Grants Go to Allies Of Grantors, Johnson
Sunday, April 15, 2007
Hundreds of thousands of dollars in grant money designated for community projects in Prince George's County have gone to organizations directly connected to the people doling out the money or with ties to County Executive Jack B. Johnson, according to records and interviews.
Johnson (D) personally delivered at least $10,000 in grants to politically powerful county churches as he was locked in a difficult race for reelection last summer, say church leaders, who said they had not requested the money.
County Council member Marilynn Bland (D-Clinton), who also ran for reelection last year, delivered grant money to youth groups that also had not applied for it.
Leaders at other community organizations that were listed as grant recipients by the committee distributing the funds said they had received no money, leaving unanswered questions about where it went.
Among those organizations is the county chapter of Christmas in April, which refurbishes homes for low-income elderly residents. The committee list says that it received $20,000. But the group got nothing, executive director Mary Kucharski said.
"That would buy us a lot of lumber," she said. "We'd appreciate it, but no, we didn't get it."
The money flows from an agreement reached three years ago between the county and Milton V. Peterson, developer of the $2 billion National Harbor project under construction along the Potomac River. The county agreed to provide millions of dollars for roads and sewers, and Peterson pledged to spend $350,000 a year for a decade to support community projects.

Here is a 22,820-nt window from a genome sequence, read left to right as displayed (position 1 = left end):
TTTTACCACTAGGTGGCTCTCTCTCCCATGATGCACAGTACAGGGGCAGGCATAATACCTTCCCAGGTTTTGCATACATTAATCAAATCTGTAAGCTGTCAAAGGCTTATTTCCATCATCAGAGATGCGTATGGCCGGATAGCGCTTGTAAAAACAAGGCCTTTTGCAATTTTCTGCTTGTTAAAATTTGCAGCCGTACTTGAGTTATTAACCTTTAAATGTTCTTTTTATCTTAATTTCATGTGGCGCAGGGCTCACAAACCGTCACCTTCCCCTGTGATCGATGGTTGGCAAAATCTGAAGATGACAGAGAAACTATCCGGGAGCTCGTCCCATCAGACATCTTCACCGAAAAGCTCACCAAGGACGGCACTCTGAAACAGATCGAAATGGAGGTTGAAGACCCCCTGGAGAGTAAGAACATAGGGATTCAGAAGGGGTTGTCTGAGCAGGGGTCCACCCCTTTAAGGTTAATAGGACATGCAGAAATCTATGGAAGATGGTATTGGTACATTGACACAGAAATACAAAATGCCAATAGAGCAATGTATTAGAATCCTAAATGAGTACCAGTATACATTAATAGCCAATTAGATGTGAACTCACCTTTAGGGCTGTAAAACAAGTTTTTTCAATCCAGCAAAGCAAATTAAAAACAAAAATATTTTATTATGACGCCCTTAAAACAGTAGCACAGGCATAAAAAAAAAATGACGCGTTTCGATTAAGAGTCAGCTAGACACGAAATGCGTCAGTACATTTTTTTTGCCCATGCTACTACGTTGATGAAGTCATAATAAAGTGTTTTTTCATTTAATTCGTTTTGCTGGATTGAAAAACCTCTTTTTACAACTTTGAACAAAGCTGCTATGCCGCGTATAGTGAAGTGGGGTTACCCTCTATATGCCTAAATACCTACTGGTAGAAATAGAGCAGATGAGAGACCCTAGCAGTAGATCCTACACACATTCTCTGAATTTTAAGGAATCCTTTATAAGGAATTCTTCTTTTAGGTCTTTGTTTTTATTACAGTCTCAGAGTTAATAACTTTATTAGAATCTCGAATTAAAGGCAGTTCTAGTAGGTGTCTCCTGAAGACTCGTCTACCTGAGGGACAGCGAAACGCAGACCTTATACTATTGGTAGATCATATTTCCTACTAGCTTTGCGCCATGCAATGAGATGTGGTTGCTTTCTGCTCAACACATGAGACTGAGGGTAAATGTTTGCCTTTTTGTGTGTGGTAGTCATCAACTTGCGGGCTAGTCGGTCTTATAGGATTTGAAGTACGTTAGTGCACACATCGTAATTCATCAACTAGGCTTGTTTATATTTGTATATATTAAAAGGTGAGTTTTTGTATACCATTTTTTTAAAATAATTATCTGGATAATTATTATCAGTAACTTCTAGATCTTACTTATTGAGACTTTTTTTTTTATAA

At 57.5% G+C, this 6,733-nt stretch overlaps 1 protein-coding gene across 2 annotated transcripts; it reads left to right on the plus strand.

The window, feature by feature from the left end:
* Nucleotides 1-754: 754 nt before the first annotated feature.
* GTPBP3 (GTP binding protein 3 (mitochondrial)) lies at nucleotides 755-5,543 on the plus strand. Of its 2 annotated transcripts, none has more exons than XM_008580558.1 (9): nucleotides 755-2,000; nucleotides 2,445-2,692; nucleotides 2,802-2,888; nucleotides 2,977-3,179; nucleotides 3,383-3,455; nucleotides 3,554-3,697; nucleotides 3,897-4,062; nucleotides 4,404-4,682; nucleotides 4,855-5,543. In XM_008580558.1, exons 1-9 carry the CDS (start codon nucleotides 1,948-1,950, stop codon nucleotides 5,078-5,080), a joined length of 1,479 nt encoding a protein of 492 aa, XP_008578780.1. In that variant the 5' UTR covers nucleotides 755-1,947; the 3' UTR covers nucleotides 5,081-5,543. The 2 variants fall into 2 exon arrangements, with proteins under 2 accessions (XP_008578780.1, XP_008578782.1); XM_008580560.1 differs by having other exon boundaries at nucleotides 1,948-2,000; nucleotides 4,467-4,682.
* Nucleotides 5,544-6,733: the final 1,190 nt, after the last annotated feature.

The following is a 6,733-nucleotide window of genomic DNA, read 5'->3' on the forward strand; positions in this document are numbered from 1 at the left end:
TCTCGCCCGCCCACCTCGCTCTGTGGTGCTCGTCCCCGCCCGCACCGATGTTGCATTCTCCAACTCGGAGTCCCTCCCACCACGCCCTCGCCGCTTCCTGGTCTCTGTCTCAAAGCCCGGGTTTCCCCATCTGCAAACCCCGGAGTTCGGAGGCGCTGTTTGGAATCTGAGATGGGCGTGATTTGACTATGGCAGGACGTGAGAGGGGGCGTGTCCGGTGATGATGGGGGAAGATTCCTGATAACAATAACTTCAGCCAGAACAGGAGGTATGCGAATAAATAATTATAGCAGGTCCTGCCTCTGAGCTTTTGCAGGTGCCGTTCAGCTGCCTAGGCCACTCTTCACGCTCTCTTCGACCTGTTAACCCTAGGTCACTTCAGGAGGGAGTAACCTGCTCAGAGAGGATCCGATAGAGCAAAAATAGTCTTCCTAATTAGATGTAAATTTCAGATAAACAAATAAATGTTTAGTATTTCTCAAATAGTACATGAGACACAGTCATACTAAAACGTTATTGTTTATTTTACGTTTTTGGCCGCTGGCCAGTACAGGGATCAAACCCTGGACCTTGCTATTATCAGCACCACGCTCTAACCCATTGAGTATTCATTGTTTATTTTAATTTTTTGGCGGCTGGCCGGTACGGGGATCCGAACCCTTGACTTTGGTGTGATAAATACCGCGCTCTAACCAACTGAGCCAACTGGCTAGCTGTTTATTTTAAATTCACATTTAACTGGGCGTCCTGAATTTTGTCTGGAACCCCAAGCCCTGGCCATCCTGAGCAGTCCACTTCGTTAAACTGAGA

Since then, members of the National Harbor Community Outreach Program Committee, which has distributed nearly $700,000 in grants, have given $1 of every $4 to organizations with which they have close ties, according to interviews and a review of records by The Washington Post.
For example, the private school attended by the children of committee member Michael Arrington, a longtime Johnson friend and campaign contributor, received $25,500.
In some cases, the committee awarded money to recipients multiple times under different program names. In other instances, a $10,000 check was sent to a "male mentoring" program that operates out of a Landover post office box, and another $10,000 check went to a group that couldn't deposit it because it had no bank account.
Arrington, who was appointed to the grant committee by Peterson, defended the panel, saying he is confident that the fund is benefiting the community. At the same time, he said, based on questions from The Post, "I am investigating whether some of the authorized charities may not have received their checks."
He did not answer questions about whether the panel gave Johnson checks to distribute before last fall's election.